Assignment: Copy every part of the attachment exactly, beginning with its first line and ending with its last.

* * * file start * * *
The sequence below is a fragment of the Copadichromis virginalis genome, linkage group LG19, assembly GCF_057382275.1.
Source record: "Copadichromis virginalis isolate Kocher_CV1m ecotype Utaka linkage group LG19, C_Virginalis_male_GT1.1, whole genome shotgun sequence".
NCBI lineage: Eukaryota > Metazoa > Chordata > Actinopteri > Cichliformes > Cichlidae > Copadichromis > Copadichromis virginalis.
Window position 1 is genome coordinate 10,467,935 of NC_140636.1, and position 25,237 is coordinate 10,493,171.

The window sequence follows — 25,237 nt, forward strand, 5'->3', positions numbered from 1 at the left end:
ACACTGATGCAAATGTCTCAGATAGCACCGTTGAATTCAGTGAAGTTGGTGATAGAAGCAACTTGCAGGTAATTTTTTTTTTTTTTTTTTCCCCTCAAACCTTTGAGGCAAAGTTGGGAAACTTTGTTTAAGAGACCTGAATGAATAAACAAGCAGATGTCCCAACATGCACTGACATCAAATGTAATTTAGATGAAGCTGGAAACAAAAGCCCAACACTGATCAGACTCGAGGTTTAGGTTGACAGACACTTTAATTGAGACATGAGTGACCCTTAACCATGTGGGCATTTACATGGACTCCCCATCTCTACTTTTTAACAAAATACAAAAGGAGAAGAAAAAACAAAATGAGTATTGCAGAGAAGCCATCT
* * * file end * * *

The sequence below is a fragment of the Copadichromis virginalis genome, linkage group LG19, assembly GCF_057382275.1.
Source record: "Copadichromis virginalis isolate Kocher_CV1m ecotype Utaka linkage group LG19, C_Virginalis_male_GT1.1, whole genome shotgun sequence".
NCBI lineage: Eukaryota > Metazoa > Chordata > Actinopteri > Cichliformes > Cichlidae > Copadichromis > Copadichromis virginalis.
Window position 1 is genome coordinate 10,467,935 of NC_140636.1, and position 25,237 is coordinate 10,493,171.

The window sequence follows — 25,237 nt, forward strand, 5'->3', positions numbered from 1 at the left end:
ACACTGATGCAAATGTCTCAGATAGCACCGTTGAATTCAGTGAAGTTGGTGATAGAAGCAACTTGCAGGTAATTTTTTTTTTTTTTTTTTCCCCTCAAACCTTTGAGGCAAAGTTGGGAAACTTTGTTTAAGAGACCTGAATGAATAAACAAGCAGATGTCCCAACATGCACTGACATCAAATGTAATTTAGATGAAGCTGGAAACAAAAGCCCAACACTGATCAGACTCGAGGTTTAGGTTGACAGACACTTTAATTGAGACATGAGTGACCCTTAACCATGTGGGCATTTACATGGACTCCCCATCTCTACTTTTTAACAAAATACAAAAGGAGAAGAAAAAACAAAATGAGTATTGCAGAGAAGCCATCT